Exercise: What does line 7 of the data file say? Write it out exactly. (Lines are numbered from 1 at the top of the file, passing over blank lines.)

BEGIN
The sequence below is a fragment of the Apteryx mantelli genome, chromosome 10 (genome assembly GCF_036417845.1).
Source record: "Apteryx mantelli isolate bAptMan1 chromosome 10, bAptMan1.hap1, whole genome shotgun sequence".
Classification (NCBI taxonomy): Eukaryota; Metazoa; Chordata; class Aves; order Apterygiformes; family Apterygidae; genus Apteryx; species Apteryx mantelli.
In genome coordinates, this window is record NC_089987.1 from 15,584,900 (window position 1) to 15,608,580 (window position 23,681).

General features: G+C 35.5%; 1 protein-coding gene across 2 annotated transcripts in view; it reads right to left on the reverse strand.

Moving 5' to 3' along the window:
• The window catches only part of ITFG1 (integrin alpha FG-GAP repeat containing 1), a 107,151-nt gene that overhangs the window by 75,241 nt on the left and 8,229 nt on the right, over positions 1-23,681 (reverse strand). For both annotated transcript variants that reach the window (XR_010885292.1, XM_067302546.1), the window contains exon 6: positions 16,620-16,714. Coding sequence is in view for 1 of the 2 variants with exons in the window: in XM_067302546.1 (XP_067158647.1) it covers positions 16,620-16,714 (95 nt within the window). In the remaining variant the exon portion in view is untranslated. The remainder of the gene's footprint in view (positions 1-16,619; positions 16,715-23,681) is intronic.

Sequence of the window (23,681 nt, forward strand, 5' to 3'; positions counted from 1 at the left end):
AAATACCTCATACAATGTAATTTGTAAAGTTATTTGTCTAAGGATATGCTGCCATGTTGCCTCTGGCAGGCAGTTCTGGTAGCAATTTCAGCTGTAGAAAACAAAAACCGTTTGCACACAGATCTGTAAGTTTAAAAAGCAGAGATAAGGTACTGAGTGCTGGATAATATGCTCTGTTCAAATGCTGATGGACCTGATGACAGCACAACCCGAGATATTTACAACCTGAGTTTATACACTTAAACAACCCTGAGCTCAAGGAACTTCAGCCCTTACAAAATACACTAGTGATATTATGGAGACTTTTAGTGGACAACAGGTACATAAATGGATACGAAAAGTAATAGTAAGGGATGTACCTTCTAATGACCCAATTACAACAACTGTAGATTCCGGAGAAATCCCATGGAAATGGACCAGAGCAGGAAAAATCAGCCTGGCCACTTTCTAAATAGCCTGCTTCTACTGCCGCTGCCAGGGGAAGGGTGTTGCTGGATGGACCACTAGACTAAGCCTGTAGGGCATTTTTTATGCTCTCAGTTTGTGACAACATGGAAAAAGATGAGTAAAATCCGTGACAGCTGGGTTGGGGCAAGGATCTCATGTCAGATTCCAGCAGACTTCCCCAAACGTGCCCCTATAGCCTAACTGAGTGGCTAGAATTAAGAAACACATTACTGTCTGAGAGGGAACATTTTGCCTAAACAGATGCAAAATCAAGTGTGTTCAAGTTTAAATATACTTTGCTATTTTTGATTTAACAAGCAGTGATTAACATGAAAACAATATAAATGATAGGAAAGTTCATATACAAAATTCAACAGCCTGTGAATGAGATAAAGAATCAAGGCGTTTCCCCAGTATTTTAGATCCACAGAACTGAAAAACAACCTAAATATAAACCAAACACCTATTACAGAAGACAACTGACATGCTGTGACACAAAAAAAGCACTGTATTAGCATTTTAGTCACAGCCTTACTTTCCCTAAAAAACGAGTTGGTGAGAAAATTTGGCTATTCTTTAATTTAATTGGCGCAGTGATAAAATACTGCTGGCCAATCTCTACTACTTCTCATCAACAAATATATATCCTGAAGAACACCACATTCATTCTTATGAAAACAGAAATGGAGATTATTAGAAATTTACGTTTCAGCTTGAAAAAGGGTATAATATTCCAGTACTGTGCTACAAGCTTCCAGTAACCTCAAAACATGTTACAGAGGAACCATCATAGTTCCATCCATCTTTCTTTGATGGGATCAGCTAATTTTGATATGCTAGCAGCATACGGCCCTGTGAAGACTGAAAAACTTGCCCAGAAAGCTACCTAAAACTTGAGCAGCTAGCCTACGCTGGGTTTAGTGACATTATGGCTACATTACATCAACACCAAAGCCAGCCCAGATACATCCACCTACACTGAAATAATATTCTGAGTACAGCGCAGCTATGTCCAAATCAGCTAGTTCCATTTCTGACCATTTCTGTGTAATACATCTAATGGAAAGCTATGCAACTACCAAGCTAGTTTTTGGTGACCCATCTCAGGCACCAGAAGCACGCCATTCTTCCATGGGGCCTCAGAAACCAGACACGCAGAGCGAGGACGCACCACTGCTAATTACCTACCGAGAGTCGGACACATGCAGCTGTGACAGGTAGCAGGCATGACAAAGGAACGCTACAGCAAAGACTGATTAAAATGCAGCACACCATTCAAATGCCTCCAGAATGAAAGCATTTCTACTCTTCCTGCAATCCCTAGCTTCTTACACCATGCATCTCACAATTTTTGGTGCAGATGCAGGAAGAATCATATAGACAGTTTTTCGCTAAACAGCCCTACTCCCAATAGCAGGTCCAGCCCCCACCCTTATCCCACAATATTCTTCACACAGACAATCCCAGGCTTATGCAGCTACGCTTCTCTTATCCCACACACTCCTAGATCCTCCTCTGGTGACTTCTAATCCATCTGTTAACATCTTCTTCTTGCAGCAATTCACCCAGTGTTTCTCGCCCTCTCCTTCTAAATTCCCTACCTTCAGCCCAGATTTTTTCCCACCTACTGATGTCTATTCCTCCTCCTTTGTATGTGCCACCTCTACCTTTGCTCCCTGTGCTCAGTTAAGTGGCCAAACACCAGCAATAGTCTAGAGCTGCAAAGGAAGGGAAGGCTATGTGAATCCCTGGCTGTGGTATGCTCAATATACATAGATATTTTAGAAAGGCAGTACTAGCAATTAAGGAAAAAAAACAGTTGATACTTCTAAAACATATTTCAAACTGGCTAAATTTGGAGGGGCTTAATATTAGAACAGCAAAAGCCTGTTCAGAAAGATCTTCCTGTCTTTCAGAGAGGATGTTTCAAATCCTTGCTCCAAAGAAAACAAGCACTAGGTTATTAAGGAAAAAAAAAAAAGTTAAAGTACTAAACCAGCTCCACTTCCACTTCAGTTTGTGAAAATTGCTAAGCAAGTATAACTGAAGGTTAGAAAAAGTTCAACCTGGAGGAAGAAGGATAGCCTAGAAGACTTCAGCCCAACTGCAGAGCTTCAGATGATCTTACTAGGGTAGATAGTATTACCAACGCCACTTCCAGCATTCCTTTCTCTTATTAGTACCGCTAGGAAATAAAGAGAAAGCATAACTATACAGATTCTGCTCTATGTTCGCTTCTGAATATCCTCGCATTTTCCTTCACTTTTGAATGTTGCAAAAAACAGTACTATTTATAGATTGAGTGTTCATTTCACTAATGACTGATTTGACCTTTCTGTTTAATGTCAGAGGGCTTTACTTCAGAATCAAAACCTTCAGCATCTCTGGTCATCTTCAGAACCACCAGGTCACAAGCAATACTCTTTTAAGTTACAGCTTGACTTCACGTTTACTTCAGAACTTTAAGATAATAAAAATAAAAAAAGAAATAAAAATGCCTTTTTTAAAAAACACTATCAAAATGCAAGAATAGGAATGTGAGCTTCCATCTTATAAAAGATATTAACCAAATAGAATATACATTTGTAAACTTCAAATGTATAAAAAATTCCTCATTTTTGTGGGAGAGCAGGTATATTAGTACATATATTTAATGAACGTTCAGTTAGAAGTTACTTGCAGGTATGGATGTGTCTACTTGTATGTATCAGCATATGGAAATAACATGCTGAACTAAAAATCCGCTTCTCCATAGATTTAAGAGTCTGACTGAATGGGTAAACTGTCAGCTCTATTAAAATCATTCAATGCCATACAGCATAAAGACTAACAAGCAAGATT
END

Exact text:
• The window catches only part of ITFG1 (integrin alpha FG-GAP repeat containing 1), a 107,151-nt gene that overhangs the window by 75,241 nt on the left and 8,229 nt on the right, over positions 1-23,681 (reverse strand). For both annotated transcript variants that reach the window (XR_010885292.1, XM_067302546.1), the window contains exon 6: positions 16,620-16,714. Coding sequence is in view for 1 of the 2 variants with exons in the window: in XM_067302546.1 (XP_067158647.1) it covers positions 16,620-16,714 (95 nt within the window). In the remaining variant the exon portion in view is untranslated. The remainder of the gene's footprint in view (positions 1-16,619; positions 16,715-23,681) is intronic.